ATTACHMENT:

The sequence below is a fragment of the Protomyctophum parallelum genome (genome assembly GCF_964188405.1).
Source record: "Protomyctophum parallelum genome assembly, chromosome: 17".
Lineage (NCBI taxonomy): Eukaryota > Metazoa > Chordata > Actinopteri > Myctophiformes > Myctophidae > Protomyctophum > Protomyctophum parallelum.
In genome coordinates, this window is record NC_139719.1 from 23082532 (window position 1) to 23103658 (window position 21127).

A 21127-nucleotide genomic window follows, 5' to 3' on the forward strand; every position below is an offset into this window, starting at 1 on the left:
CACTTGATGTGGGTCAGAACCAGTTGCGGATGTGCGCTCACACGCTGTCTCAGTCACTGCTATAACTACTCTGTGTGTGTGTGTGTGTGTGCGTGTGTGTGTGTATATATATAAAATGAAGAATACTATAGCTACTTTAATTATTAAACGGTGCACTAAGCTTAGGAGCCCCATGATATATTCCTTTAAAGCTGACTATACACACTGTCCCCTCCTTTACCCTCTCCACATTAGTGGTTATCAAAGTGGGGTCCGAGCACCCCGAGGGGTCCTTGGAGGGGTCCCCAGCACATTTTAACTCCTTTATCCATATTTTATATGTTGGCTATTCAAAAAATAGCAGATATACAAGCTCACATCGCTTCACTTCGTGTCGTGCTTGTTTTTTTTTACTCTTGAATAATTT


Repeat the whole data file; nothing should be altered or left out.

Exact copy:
The sequence below is a fragment of the Protomyctophum parallelum genome (genome assembly GCF_964188405.1).
Source record: "Protomyctophum parallelum genome assembly, chromosome: 17".
Lineage (NCBI taxonomy): Eukaryota > Metazoa > Chordata > Actinopteri > Myctophiformes > Myctophidae > Protomyctophum > Protomyctophum parallelum.
In genome coordinates, this window is record NC_139719.1 from 23082532 (window position 1) to 23103658 (window position 21127).

A 21127-nucleotide genomic window follows, 5' to 3' on the forward strand; every position below is an offset into this window, starting at 1 on the left:
CACTTGATGTGGGTCAGAACCAGTTGCGGATGTGCGCTCACACGCTGTCTCAGTCACTGCTATAACTACTCTGTGTGTGTGTGTGTGTGTGCGTGTGTGTGTGTATATATATAAAATGAAGAATACTATAGCTACTTTAATTATTAAACGGTGCACTAAGCTTAGGAGCCCCATGATATATTCCTTTAAAGCTGACTATACACACTGTCCCCTCCTTTACCCTCTCCACATTAGTGGTTATCAAAGTGGGGTCCGAGCACCCCGAGGGGTCCTTGGAGGGGTCCCCAGCACATTTTAACTCCTTTATCCATATTTTATATGTTGGCTATTCAAAAAATAGCAGATATACAAGCTCACATCGCTTCACTTCGTGTCGTGCTTGTTTTTTTTTACTCTTGAATAATTT